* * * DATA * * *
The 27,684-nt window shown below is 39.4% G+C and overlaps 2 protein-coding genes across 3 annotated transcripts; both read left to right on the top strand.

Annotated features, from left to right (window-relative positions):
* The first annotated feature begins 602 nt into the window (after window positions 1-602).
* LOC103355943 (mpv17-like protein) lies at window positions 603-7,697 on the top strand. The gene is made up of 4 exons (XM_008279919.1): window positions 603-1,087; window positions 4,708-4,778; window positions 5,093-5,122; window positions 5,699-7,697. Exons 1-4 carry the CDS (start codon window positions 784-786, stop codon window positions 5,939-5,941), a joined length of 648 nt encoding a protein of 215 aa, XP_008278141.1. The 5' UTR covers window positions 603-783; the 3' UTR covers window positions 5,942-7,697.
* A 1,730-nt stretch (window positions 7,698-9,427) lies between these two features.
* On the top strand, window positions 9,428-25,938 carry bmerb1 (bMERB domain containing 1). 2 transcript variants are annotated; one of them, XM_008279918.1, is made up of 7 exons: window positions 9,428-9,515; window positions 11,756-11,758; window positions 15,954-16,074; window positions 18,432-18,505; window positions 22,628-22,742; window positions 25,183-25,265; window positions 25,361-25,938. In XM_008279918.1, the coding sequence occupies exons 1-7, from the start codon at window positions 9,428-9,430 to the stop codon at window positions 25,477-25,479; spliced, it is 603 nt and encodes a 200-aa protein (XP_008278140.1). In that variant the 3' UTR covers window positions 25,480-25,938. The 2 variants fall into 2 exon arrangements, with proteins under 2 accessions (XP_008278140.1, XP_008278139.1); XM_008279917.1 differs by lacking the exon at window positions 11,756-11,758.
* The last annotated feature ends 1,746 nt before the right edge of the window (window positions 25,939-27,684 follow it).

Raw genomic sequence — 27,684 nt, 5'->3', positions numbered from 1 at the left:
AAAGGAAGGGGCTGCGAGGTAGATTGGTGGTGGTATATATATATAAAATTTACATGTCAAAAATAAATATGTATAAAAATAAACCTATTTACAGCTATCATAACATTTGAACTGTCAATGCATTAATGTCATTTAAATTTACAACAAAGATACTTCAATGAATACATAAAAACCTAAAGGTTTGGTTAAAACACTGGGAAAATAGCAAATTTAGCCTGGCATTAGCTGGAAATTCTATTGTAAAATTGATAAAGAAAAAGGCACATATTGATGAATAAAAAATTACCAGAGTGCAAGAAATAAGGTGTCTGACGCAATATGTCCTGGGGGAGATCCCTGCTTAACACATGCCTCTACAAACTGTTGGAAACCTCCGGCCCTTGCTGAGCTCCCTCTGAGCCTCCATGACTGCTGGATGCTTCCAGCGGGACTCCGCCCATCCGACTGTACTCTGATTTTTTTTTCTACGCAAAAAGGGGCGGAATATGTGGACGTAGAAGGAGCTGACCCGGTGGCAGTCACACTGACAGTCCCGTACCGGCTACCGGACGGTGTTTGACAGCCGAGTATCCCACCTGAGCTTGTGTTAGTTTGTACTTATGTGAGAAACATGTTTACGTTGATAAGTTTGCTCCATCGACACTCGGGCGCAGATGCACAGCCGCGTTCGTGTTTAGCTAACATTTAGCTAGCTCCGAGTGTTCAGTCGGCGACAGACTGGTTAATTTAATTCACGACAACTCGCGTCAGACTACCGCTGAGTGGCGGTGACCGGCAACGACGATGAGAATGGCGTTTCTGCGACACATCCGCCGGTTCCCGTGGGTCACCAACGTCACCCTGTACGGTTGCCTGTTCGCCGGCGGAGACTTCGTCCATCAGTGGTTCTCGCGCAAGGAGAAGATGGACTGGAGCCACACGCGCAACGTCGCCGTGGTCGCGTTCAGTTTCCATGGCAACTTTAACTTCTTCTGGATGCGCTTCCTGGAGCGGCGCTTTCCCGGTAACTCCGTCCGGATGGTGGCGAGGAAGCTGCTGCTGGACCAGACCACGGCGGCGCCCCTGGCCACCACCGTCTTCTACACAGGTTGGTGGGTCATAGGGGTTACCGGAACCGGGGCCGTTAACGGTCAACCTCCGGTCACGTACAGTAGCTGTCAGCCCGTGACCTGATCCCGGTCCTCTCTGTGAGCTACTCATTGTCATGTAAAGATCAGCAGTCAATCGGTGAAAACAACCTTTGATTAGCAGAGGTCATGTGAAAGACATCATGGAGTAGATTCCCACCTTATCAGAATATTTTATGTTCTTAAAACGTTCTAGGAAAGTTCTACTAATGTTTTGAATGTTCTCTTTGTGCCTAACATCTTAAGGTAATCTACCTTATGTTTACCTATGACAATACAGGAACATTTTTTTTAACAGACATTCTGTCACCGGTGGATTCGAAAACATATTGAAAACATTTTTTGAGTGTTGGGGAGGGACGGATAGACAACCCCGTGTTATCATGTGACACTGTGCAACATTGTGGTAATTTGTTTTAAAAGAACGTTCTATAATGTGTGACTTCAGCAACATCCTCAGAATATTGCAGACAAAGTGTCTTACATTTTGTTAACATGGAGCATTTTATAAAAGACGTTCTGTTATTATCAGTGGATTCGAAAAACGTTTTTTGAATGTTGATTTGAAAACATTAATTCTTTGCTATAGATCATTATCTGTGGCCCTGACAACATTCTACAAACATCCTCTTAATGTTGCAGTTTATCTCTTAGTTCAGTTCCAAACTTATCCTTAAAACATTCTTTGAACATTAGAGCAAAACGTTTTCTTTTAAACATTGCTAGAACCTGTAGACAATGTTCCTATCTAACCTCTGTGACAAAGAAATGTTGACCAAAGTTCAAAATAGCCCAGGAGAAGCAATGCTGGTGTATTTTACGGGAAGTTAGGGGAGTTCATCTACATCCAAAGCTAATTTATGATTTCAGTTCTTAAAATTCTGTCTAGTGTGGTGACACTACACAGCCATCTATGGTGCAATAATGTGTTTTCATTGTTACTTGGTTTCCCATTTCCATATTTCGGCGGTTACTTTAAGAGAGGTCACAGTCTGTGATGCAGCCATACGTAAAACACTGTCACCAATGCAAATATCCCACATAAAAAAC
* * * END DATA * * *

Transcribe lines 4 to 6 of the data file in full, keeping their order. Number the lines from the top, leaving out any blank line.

* LOC103355943 (mpv17-like protein) lies at window positions 603-7,697 on the top strand. The gene is made up of 4 exons (XM_008279919.1): window positions 603-1,087; window positions 4,708-4,778; window positions 5,093-5,122; window positions 5,699-7,697. Exons 1-4 carry the CDS (start codon window positions 784-786, stop codon window positions 5,939-5,941), a joined length of 648 nt encoding a protein of 215 aa, XP_008278141.1. The 5' UTR covers window positions 603-783; the 3' UTR covers window positions 5,942-7,697.
* A 1,730-nt stretch (window positions 7,698-9,427) lies between these two features.
* On the top strand, window positions 9,428-25,938 carry bmerb1 (bMERB domain containing 1). 2 transcript variants are annotated; one of them, XM_008279918.1, is made up of 7 exons: window positions 9,428-9,515; window positions 11,756-11,758; window positions 15,954-16,074; window positions 18,432-18,505; window positions 22,628-22,742; window positions 25,183-25,265; window positions 25,361-25,938. In XM_008279918.1, the coding sequence occupies exons 1-7, from the start codon at window positions 9,428-9,430 to the stop codon at window positions 25,477-25,479; spliced, it is 603 nt and encodes a 200-aa protein (XP_008278140.1). In that variant the 3' UTR covers window positions 25,480-25,938. The 2 variants fall into 2 exon arrangements, with proteins under 2 accessions (XP_008278140.1, XP_008278139.1); XM_008279917.1 differs by lacking the exon at window positions 11,756-11,758.